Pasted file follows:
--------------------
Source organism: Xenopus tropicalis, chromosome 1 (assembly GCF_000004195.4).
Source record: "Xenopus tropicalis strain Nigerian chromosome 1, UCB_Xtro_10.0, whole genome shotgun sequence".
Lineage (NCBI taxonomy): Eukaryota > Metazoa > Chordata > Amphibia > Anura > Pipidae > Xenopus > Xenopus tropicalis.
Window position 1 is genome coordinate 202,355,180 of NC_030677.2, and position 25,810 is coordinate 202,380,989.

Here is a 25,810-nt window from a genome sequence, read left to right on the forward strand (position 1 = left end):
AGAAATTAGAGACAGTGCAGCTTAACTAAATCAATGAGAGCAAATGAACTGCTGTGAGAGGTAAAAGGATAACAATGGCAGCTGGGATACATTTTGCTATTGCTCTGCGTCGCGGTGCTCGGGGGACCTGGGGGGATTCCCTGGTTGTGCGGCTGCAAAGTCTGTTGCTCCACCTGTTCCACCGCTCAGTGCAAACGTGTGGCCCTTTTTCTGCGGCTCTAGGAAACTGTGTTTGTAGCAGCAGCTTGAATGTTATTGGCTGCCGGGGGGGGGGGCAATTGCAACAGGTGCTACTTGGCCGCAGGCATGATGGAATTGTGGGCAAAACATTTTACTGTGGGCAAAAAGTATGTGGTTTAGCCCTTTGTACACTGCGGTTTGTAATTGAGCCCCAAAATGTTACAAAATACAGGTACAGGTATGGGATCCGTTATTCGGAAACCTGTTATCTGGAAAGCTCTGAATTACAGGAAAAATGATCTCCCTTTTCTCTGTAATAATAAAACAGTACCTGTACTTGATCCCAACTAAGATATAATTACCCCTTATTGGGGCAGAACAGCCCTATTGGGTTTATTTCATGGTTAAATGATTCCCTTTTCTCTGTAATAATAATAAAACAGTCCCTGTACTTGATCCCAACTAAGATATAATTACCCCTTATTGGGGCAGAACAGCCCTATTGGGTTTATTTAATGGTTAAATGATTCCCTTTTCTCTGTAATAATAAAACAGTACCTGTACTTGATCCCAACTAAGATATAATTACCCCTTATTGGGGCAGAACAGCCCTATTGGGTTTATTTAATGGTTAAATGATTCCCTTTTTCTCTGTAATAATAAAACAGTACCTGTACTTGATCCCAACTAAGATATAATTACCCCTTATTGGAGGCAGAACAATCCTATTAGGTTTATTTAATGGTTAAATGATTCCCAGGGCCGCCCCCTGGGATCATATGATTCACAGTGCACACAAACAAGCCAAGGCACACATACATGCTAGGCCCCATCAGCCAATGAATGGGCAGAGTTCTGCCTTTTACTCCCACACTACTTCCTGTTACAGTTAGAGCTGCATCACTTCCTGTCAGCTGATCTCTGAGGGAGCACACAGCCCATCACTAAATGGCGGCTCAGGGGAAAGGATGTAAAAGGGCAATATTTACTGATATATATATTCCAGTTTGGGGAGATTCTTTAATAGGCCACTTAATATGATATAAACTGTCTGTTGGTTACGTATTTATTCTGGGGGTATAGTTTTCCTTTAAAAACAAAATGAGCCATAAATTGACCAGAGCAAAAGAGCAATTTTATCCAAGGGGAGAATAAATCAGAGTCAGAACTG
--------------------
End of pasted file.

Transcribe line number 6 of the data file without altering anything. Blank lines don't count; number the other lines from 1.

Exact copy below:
AGAAATTAGAGACAGTGCAGCTTAACTAAATCAATGAGAGCAAATGAACTGCTGTGAGAGGTAAAAGGATAACAATGGCAGCTGGGATACATTTTGCTATTGCTCTGCGTCGCGGTGCTCGGGGGACCTGGGGGGATTCCCTGGTTGTGCGGCTGCAAAGTCTGTTGCTCCACCTGTTCCACCGCTCAGTGCAAACGTGTGGCCCTTTTTCTGCGGCTCTAGGAAACTGTGTTTGTAGCAGCAGCTTGAATGTTATTGGCTGCCGGGGGGGGGGGCAATTGCAACAGGTGCTACTTGGCCGCAGGCATGATGGAATTGTGGGCAAAACATTTTACTGTGGGCAAAAAGTATGTGGTTTAGCCCTTTGTACACTGCGGTTTGTAATTGAGCCCCAAAATGTTACAAAATACAGGTACAGGTATGGGATCCGTTATTCGGAAACCTGTTATCTGGAAAGCTCTGAATTACAGGAAAAATGATCTCCCTTTTCTCTGTAATAATAAAACAGTACCTGTACTTGATCCCAACTAAGATATAATTACCCCTTATTGGGGCAGAACAGCCCTATTGGGTTTATTTCATGGTTAAATGATTCCCTTTTCTCTGTAATAATAATAAAACAGTCCCTGTACTTGATCCCAACTAAGATATAATTACCCCTTATTGGGGCAGAACAGCCCTATTGGGTTTATTTAATGGTTAAATGATTCCCTTTTCTCTGTAATAATAAAACAGTACCTGTACTTGATCCCAACTAAGATATAATTACCCCTTATTGGGGCAGAACAGCCCTATTGGGTTTATTTAATGGTTAAATGATTCCCTTTTTCTCTGTAATAATAAAACAGTACCTGTACTTGATCCCAACTAAGATATAATTACCCCTTATTGGAGGCAGAACAATCCTATTAGGTTTATTTAATGGTTAAATGATTCCCAGGGCCGCCCCCTGGGATCATATGATTCACAGTGCACACAAACAAGCCAAGGCACACATACATGCTAGGCCCCATCAGCCAATGAATGGGCAGAGTTCTGCCTTTTACTCCCACACTACTTCCTGTTACAGTTAGAGCTGCATCACTTCCTGTCAGCTGATCTCTGAGGGAGCACACAGCCCATCACTAAATGGCGGCTCAGGGGAAAGGATGTAAAAGGGCAATATTTACTGATATATATATTCCAGTTTGGGGAGATTCTTTAATAGGCCACTTAATATGATATAAACTGTCTGTTGGTTACGTATTTATTCTGGGGGTATAGTTTTCCTTTAAAAACAAAATGAGCCATAAATTGACCAGAGCAAAAGAGCAATTTTATCCAAGGGGAGAATAAATCAGAGTCAGAACTG